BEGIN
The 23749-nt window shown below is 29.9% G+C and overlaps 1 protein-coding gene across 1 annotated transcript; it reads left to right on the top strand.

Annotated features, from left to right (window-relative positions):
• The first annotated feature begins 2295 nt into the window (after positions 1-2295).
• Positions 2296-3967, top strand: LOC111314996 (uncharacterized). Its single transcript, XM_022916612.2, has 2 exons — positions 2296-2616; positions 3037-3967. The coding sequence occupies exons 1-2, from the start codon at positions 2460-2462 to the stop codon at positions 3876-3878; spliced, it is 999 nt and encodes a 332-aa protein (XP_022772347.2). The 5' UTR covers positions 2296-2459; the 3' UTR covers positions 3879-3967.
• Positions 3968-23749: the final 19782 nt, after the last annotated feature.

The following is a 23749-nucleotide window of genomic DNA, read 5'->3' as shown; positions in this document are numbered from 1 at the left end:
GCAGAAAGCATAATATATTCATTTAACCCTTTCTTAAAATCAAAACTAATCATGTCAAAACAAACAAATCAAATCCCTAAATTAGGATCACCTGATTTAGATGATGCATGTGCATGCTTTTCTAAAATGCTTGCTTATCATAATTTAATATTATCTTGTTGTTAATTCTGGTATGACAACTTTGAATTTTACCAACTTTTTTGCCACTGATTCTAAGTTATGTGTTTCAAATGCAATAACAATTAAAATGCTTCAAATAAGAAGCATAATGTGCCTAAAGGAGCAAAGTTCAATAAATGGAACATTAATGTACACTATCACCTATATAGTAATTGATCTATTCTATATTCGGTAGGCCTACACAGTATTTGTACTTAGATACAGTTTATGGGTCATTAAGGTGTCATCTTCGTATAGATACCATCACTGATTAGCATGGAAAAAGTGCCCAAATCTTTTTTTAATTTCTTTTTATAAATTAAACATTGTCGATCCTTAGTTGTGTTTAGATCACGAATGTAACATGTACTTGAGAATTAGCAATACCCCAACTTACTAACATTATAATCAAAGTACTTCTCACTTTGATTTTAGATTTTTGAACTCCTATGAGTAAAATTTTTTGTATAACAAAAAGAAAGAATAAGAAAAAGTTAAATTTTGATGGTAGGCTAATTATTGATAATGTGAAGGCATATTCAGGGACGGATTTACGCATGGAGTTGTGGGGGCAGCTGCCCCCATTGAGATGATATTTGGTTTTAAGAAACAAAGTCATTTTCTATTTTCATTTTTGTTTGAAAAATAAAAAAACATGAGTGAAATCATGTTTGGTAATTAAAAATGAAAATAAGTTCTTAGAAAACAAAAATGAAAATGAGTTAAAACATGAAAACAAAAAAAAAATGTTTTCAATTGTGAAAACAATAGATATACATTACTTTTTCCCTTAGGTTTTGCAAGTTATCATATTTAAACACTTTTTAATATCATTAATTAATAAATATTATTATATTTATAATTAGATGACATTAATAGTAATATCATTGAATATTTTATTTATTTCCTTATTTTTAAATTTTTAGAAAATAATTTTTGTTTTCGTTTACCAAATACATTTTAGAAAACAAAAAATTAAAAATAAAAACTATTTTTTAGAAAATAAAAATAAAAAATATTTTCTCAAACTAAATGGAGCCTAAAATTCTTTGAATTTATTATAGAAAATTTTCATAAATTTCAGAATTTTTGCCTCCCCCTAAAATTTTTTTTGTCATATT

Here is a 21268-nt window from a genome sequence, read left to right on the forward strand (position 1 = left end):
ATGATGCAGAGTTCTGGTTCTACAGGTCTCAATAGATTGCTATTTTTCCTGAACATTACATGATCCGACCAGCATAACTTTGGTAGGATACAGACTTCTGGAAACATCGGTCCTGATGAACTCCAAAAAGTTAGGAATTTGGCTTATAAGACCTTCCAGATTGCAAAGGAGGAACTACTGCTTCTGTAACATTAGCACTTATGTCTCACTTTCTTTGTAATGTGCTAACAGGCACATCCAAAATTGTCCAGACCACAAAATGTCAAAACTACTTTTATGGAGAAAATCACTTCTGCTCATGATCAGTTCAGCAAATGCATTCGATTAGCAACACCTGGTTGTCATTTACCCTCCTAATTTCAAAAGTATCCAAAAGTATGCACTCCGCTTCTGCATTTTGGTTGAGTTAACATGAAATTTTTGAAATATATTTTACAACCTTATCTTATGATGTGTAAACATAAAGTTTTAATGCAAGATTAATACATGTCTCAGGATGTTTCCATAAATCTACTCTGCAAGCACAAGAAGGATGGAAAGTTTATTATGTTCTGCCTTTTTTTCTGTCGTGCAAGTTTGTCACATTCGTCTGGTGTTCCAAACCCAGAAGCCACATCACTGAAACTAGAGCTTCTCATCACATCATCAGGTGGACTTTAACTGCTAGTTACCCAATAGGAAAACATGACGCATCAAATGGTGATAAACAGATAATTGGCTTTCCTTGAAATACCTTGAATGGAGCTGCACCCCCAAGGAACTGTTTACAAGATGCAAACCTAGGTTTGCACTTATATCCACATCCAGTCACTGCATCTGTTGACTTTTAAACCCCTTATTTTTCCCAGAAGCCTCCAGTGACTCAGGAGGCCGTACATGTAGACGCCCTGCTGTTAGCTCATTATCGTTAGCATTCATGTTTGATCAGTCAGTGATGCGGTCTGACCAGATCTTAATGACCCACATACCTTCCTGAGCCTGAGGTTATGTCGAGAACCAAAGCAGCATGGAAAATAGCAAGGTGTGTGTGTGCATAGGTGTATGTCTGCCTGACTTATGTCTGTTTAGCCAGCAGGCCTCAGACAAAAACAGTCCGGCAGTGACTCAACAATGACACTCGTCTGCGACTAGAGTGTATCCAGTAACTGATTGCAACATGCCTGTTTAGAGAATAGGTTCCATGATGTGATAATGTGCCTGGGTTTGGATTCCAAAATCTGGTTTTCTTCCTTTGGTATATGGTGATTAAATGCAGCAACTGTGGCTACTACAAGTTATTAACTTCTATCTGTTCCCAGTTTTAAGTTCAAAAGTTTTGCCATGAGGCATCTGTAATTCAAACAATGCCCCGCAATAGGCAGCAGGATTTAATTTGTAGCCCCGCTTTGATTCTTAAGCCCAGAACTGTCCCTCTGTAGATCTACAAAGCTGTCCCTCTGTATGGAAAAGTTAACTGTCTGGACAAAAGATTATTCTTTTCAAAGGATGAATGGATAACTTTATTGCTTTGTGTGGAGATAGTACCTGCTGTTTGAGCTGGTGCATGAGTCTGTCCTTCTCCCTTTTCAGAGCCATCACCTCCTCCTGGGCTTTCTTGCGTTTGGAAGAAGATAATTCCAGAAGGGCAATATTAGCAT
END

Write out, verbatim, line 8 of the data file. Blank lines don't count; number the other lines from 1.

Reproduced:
Here is a 21268-nt window from a genome sequence, read left to right on the forward strand (position 1 = left end):